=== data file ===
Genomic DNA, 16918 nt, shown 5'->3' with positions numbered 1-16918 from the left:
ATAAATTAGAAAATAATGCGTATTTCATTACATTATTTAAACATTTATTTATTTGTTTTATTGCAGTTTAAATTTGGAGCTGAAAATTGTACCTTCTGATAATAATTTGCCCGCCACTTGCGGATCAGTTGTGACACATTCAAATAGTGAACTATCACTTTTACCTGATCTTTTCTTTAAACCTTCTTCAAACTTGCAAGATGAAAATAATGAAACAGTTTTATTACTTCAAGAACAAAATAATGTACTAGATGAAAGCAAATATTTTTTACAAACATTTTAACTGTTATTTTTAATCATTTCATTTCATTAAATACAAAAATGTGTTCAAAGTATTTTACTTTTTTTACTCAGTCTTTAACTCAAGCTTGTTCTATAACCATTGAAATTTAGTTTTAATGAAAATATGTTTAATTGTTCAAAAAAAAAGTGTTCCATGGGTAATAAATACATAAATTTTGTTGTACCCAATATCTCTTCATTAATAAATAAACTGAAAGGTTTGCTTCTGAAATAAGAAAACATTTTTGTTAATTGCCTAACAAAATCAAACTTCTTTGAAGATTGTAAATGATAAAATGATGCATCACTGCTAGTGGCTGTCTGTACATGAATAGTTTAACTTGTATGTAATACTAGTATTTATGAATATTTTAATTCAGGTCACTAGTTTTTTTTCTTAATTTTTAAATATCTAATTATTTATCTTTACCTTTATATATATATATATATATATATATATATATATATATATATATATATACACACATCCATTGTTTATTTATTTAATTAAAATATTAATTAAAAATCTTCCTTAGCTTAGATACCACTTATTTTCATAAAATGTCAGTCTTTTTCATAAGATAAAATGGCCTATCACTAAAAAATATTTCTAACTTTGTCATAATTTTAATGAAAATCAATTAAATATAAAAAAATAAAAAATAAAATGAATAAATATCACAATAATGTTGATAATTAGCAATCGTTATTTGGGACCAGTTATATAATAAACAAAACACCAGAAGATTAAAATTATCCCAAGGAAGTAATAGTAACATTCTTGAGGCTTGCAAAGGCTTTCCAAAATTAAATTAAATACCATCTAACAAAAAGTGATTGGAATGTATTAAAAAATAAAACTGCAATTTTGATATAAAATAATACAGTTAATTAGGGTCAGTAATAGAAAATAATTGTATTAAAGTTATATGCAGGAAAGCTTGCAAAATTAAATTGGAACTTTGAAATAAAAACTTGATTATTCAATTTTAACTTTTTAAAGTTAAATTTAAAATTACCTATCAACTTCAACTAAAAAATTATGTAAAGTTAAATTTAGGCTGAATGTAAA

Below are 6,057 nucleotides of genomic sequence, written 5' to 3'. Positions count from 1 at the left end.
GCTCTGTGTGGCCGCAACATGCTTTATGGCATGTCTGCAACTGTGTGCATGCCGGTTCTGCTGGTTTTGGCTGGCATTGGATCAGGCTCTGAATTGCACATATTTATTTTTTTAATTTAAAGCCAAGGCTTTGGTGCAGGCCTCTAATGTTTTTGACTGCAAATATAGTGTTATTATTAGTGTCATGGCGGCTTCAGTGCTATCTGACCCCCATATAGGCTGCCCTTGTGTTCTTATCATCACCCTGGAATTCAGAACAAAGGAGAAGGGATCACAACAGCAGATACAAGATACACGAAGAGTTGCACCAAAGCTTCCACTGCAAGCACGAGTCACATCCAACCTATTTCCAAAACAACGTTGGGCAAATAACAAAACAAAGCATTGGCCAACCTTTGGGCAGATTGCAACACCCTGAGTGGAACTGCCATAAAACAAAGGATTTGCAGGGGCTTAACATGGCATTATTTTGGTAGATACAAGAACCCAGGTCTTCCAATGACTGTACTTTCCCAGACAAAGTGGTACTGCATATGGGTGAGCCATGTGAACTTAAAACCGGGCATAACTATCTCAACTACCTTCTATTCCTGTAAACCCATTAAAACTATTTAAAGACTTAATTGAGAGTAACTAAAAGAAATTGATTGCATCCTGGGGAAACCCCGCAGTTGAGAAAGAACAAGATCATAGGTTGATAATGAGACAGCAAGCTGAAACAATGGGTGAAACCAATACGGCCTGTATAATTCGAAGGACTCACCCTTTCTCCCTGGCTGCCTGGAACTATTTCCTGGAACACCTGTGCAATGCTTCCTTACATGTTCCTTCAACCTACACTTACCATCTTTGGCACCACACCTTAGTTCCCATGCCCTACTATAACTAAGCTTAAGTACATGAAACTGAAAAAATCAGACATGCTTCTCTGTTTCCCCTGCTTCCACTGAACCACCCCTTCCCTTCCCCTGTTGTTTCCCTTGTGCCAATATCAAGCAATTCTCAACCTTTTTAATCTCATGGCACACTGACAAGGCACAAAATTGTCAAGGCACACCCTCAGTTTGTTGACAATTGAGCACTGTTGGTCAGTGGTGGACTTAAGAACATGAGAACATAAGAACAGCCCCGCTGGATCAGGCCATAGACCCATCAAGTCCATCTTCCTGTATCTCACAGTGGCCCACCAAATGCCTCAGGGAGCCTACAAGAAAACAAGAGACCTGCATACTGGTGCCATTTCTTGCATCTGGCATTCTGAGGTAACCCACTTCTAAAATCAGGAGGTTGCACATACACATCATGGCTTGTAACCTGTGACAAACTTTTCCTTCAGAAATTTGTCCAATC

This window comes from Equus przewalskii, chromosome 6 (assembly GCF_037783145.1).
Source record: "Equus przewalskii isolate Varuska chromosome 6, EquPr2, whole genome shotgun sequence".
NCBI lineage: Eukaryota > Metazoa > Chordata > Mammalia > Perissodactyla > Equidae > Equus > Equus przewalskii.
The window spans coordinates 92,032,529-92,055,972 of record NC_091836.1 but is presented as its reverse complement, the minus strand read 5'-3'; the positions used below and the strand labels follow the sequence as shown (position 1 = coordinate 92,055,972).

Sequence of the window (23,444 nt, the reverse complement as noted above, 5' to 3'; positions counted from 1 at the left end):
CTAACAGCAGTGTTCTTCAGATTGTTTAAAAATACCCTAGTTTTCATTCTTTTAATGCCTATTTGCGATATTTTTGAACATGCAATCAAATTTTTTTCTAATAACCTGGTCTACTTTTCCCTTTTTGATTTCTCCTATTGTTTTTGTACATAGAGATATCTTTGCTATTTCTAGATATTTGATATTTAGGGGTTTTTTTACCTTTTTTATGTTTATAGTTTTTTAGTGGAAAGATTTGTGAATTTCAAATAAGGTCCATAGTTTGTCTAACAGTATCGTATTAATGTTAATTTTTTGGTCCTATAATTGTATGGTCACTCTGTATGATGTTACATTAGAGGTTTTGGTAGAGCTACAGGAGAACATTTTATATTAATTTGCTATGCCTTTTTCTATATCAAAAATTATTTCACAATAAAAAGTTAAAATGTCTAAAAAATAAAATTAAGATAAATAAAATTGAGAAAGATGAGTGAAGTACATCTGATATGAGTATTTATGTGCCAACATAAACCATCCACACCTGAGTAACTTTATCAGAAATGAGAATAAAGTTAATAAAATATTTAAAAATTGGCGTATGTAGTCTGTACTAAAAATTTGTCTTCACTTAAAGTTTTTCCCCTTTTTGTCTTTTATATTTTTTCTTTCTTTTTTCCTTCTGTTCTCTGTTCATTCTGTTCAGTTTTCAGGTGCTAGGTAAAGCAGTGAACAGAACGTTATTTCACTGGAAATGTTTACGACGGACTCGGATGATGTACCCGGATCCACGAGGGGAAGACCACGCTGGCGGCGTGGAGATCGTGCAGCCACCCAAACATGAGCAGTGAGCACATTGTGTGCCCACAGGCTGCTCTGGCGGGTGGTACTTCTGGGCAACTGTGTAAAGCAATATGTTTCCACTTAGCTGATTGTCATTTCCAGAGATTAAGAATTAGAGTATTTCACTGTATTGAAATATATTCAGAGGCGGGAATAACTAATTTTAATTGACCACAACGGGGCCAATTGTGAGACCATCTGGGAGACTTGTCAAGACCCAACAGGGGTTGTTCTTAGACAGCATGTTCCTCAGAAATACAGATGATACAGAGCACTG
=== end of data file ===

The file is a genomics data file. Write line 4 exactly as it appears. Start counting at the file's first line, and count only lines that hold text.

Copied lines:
GCTCTGTGTGGCCGCAACATGCTTTATGGCATGTCTGCAACTGTGTGCATGCCGGTTCTGCTGGTTTTGGCTGGCATTGGATCAGGCTCTGAATTGCACATATTTATTTTTTTAATTTAAAGCCAAGGCTTTGGTGCAGGCCTCTAATGTTTTTGACTGCAAATATAGTGTTATTATTAGTGTCATGGCGGCTTCAGTGCTATCTGACCCCCATATAGGCTGCCCTTGTGTTCTTATCATCACCCTGGAATTCAGAACAAAGGAGAAGGGATCACAACAGCAGATACAAGATACACGAAGAGTTGCACCAAAGCTTCCACTGCAAGCACGAGTCACATCCAACCTATTTCCAAAACAACGTTGGGCAAATAACAAAACAAAGCATTGGCCAACCTTTGGGCAGATTGCAACACCCTGAGTGGAACTGCCATAAAACAAAGGATTTGCAGGGGCTTAACATGGCATTATTTTGGTAGATACAAGAACCCAGGTCTTCCAATGACTGTACTTTCCCAGACAAAGTGGTACTGCATATGGGTGAGCCATGTGAACTTAAAACCGGGCATAACTATCTCAACTACCTTCTATTCCTGTAAACCCATTAAAACTATTTAAAGACTTAATTGAGAGTAACTAAAAGAAATTGATTGCATCCTGGGGAAACCCCGCAGTTGAGAAAGAACAAGATCATAGGTTGATAATGAGACAGCAAGCTGAAACAATGGGTGAAACCAATACGGCCTGTATAATTCGAAGGACTCACCCTTTCTCCCTGGCTGCCTGGAACTATTTCCTGGAACACCTGTGCAATGCTTCCTTACATGTTCCTTCAACCTACACTTACCATCTTTGGCACCACACCTTAGTTCCCATGCCCTACTATAACTAAGCTTAAGTACATGAAACTGAAAAAATCAGACATGCTTCTCTGTTTCCCCTGCTTCCACTGAACCACCCCTTCCCTTCCCCTGTTGTTTCCCTTGTGCCAATATCAAGCAATTCTCAACCTTTTTAATCTCATGGCACACTGACAAGGCACAAAATTGTCAAGGCACACCCTCAGTTTGTTGACAATTGAGCACTGTTGGTCAGTGGTGGACTTAAGAACATGAGAACATAAGAACAGCCCCGCTGGATCAGGCCATAGACCCATCAAGTCCATCTTCCTGTATCTCACAGTGGCCCACCAAATGCCTCAGGGAGCCTACAAGAAAACAAGAGACCTGCATACTGGTGCCATTTCTTGCATCTGGCATTCTGAGGTAACCCACTTCTAAAATCAGGAGGTTGCACATACACATCATGGCTTGTAACCTGTGACAAACTTTTCCTTCAGAAATTTGTCCAATC